Your DPL database is loading slowly ? This might help


DPL has no maintenance tool for its database. If it has become slow on your system, you might try the following…

The DPL database is an SQLite database. So, it can be opened and maintained by any SQLite aware tool. Here’s how :

  1. Make a backup of your database after closing DPL.
  2. Download SQLite Expert Personal from this site (it’s free - Windows only) :
  3. Open you database in SQLite Expert.
  4. Use the Database | Check command in order to verify that it’s OK. If it’s not, stop here and exit.
  5. Use the Database | Vacuum command and wait until it’s done.
  6. Close SQLite Expert.
  7. Relaunch DPL. Unless the database has been built recently, it should now load much faster. This was the case for me.

This maintenance operation can also be done on a Lightroom catalog which is also an SQLite database.


By the way, since the SQLite engine is already embedded in DPL, it should be easy to add this command to the main menu.

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If it’s not OK, you can do a Repair but only with the Pro version of SQLite Expert. Other tools are probably available but I have always used SQLite Personal for the maintenance of my DPL and Lightroom databases without any problem.

In the past when my pc slowed downn I did remove the antivirus, avg?, completely and installed it again. I think that was also a to large db issue.
What does the vacuum command do?


This command cleans the database by copying its contents to a temporary database file and reloading the original database file from the copy. This eliminates free pages, aligns table data to be contiguous, and otherwise cleans up the database file structure.

Some reorganisation. I never worked with SQlite or other look alikes. I once bought the first release Access and when I tried to print 2 lines I had to wait for such a long time that I stopped . For myself I use DBF.


Is there also a version for Mac?

But DPL does… :slight_smile:

There’s no Mac version of SQLite Expert, I think.

There are other GUI interfaces for SQLite for the Mac but I don’t know which one implements the Vacuum command.

As a last resort, you can download the SQLite package for the Mac and run the Vacuum command from the command line.

And many others. :grinning:
I still wonder what’s meant with the word Vacuum.
Using a dbf structure one use the command Pack. Sounds like the oposite of Vacuum.


How exactly did the problem show?
How many RAWs you had?
What kind of disk was used for DB?
How long it took for vacuum cleaning?
Do you think DPL backup/delete/restore would do the job?

I have some 80,000 old RAWs but I plan a cleanup, deleting probably 80%.
In future, some 90% of loaded photos will get deleted.
The DB is on a recent Kingston NVMe SSD.
No problem so far, but my DPL is only two months old.

Read the topic name. Your dpl database is loading slowly ?. Question mark. Then this might help.
If you don’t experience this problem, than it’s not meant for you.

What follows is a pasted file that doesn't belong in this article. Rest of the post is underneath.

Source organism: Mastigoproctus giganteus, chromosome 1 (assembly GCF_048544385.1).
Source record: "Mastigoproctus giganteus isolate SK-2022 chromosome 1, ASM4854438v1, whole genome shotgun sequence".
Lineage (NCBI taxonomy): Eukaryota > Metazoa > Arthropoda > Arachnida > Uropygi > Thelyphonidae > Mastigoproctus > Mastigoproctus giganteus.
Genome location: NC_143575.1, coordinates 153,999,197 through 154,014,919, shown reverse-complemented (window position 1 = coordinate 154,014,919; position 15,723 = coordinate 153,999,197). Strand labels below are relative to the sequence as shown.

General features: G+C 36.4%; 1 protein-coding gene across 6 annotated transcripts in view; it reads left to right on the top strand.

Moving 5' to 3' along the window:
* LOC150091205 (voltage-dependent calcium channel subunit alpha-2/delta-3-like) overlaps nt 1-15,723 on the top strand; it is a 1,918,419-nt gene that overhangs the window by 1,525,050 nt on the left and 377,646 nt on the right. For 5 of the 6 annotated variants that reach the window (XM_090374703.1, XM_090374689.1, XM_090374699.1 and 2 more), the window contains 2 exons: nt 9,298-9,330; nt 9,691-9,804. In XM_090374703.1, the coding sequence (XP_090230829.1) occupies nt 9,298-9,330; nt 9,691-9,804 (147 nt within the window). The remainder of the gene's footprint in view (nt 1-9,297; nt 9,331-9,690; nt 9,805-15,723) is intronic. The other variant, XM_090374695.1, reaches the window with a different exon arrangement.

Probably related to the vacuum cleaner domestic device. Everything that should not be there is quickly removed.

It depends how DPL restores a backup database and how the backup was built. So, the process is apparently similar but you can’t be sure. A specialized software is probably preferable.

When I said “loading slowly”, I just meant slower than usual. Not only when DPL is starting but also when browsing folders. After I executed the “vacuum” process, I could browse much faster. But this may not apply to all situations. Anyway, this is a no-risk operation.

Thanks Patrick,
Just wondering if there was visible impact on exports.
I would guess it was few milliseconds per image, hence negligible.
My database may soon run into your problem,
but I don’t mind DPL starting 10 sec longer
and I don’t change folders that often.

Hi Patrick,

Regarding #3 (Open the database), which file is this? Can you advise the filename?

I found one file named CAFList7.db but when I tried to vacuum this file, it complained that the file was read only.

The file is PhotoLab.db, which can be logically found in the folder pointed to by the “DxO Photolab Database | Location” field in the General tab of the Preferences dialog box.


On my Windows 11 laptop, this was the location:
C:\Users<name>\AppData\Roaming\DxO\DxO PhotoLab 7\Database\

After running the vacuum process, my PL7 does seem to be loading photos faster. Thanks for the post.

A “vacuum” (which is not at all a standard DBA term) seems to be equivalent to a reorg, which can be achieved with an export and subsequent import.

But I seriously doubt it will yield much in the way of performance improvement. PL is a compute-bound program, spending most of its cycles calculating how an image would appear with the corrections applied. There is very little in the way of I/O as the program reads the corrections from the database, and I would be surprised if that’s more than 50K for any image.

With modern architectures of virtual memory, and machines built out to 32GB and more, the SQL*Lite engine (built into PL) will be cacheing as much of the DB as it can. Esoteric concepts such as page alignment and table contiguity really doesn’t apply for the small amount of I/O PL needs to do. It’s not recording thousands of transactions per second.

Regarding the symptoms reported by @Pat91, PL will slow down when you open a folder because it’s trying to calculate the proper rendering for all the images in that folder.

Off course I searched for that command in sql and its variants. The explanation of @Pat91 seems ok to me, an analog with the vacuum cleaner.
Last summer I updated my ram from 16 to 32. I don’t see any difference.